Her name was Jamila Haddad. Jamila in Arabic meant ‘beautiful’ and she definitely fell in to that category - in bucket loads. It was one of the first things he told her - and that evening she also fell in to his bed. Her job was described by her as a secretary to the manager of a well known Lebanese food import company, based in Beirut, with an office and well established track record in Bahrain. The Lebanese Civil War was in, what the intelligence community called, the ‘Fourth Phase’. The PLO had been thrown out and it looked as if this now more or less partitioned country, could be brought back together again with a little determination shown by behind the scenes negotiators.
Although the Lebanon was strictly out of Eric’s sphere of operations, he was copied in on all negotiations that the British were involved with and these of course were regarded as Top Secret. The long and short of it was that the beautiful Jamila was not all that she appeared to be and in fact was a senior intelligence operator for the PLO. She was not on anyone’s radar and even the CIA seemed to have little or no history on her. When the Israelis did a snatch job in to Gaza one fateful evening late in eighty five, they not only got their man but a bunch of very revealing documents, some of which contained Eric’s ‘scratchings’ in the margins. Jamila had been busy and disappeared off the face of the earth the day after the raid.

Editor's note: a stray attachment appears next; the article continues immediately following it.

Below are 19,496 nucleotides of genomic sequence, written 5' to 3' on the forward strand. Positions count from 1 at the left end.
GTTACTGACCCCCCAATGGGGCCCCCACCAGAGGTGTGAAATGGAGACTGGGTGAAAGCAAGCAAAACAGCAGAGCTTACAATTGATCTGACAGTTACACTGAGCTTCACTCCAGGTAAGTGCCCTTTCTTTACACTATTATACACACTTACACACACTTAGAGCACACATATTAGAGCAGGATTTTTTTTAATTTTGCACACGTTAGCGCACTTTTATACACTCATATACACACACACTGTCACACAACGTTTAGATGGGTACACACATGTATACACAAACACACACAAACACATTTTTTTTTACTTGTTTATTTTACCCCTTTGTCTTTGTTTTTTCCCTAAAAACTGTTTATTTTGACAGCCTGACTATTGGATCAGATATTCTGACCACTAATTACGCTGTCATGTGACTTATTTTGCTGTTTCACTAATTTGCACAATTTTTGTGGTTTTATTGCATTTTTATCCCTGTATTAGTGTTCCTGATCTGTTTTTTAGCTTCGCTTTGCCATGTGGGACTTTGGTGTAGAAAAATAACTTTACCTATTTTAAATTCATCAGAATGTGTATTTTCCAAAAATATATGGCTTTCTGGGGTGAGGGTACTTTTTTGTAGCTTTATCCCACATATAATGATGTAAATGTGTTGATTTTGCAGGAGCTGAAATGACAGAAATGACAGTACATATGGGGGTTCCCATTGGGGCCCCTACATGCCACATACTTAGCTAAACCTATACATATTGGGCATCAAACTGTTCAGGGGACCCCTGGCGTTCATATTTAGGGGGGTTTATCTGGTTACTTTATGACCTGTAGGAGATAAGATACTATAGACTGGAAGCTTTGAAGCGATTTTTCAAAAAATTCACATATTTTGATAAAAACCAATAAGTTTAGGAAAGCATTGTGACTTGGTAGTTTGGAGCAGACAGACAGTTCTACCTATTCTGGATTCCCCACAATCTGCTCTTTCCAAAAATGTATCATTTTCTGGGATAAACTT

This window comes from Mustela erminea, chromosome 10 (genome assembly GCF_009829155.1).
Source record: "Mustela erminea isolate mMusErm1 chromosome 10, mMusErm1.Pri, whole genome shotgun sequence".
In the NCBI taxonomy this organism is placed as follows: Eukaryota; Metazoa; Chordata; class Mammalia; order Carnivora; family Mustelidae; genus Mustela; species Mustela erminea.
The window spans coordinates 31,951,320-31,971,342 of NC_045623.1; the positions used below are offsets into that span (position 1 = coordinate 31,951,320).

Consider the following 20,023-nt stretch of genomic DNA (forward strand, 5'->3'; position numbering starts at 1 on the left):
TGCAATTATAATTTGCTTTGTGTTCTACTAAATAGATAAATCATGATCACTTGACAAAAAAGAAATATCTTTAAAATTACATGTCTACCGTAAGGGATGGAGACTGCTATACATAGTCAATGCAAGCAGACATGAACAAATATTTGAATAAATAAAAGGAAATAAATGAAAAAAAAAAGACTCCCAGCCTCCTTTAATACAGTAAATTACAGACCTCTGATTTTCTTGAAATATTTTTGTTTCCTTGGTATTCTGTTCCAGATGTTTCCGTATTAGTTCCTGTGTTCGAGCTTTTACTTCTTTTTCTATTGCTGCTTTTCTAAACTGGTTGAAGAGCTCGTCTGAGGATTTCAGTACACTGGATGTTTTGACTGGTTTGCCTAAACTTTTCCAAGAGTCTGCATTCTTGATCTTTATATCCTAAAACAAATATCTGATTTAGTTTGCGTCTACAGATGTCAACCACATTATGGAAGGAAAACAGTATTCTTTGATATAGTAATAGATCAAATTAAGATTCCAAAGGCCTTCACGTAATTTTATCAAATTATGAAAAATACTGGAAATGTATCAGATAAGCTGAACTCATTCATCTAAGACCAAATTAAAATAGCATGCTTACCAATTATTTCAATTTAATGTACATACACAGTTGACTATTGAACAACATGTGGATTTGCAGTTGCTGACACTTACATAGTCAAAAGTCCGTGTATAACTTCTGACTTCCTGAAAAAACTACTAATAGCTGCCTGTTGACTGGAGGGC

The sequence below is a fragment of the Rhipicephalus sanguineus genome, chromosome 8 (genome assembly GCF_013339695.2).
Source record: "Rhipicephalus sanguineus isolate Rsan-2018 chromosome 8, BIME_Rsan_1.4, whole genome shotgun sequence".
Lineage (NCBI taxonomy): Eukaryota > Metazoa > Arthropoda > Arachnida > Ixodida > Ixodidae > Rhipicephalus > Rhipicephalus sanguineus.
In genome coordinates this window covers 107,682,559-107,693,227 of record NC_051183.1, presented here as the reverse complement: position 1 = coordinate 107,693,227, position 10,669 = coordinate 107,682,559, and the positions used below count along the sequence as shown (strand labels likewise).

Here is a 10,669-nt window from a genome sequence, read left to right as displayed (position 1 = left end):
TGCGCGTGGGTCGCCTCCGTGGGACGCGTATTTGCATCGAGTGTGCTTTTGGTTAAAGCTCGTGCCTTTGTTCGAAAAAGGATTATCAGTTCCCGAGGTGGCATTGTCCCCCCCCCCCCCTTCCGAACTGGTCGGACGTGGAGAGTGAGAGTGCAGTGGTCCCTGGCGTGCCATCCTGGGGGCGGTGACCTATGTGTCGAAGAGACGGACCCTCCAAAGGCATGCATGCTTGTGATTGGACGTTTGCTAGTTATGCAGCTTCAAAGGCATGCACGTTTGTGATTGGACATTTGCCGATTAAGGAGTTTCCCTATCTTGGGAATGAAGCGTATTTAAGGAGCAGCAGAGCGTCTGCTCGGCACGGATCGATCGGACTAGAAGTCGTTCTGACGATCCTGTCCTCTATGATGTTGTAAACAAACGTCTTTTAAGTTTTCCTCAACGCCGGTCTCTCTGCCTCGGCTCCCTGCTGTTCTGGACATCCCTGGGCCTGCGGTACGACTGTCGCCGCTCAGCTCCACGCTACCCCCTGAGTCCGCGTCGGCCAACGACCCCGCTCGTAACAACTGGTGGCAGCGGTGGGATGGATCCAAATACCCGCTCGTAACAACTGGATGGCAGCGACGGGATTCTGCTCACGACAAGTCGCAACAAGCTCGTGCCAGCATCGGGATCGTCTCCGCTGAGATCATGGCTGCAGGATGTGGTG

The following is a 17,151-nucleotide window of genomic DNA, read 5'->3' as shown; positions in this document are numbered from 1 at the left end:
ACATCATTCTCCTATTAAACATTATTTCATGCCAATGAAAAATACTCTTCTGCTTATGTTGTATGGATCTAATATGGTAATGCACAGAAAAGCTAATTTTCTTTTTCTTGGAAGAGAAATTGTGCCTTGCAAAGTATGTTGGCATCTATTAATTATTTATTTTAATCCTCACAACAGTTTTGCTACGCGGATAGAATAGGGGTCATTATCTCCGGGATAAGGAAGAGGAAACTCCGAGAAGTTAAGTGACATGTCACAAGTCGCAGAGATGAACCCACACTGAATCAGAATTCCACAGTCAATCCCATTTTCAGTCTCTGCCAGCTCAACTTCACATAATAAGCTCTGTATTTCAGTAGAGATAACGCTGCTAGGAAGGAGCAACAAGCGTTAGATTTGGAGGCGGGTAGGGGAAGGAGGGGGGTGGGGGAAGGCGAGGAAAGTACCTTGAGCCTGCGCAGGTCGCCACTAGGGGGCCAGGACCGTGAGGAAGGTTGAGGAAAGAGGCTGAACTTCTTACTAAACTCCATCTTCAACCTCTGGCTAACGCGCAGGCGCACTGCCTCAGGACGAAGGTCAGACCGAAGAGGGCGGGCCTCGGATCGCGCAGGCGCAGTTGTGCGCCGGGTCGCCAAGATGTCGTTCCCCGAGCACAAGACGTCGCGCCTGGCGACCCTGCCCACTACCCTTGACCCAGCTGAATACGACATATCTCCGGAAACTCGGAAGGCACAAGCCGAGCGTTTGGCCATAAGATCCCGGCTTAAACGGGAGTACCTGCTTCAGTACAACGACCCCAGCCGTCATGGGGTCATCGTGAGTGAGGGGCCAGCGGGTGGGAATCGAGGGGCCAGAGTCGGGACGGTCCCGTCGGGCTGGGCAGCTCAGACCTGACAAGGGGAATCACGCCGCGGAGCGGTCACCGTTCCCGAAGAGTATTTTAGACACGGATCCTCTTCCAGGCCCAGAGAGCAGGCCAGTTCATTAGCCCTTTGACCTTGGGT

The ‘Service’ is a fairly straight forward operation in hierarchical terms. There were the ‘Aristocrats’ or ‘Cats’ for short, who came from privileged backgrounds, went to a public school and on to Cambridge or Oxford, where they were recruited in to the ‘Service’. The process was simple, although most of the recruiting came by way of the numerous college clubs and pubs of Cambridge and the near surrounds populated mainly by ersatz political mercenaries and a sprinkling of the real thing. Despite the far reaching consequences of the nefarious activities of the ‘Cambridge Five’ in nineteen sixty three, Cambridge was always regarded as recruiting ‘fertile ground’ for the Secret Intelligence Service.
Eric Saunders was one of those who eagerly took up the challenge. His real identity was The Right Honourable Algenon Eric Heathcote-Saunders OBE, known by family members simply as ‘Algy’, a term he hated with a vengeance. His father had died when he was seventeen, his elder brother had been killed in the war and his younger married brother, married sister and mother all lived quite happily within the ninety four rooms that made up the East Sussex family pile, Flimwell Manor. He paid all the bills from the substantial family estate, paid allowances to his brother and sister and looked after his mother, who he adored, with dutiful care. The one thousand three hundred acre estate employed thirty staff and whenever he was in England, he would visit, which was always a cause of great joy to his family. Eric did not use his full title and never had, although his father disapproved when he was alive. He preferred the straight forward nomenclature he had adopted of Eric Saunders and that was how he had made his way through life so far.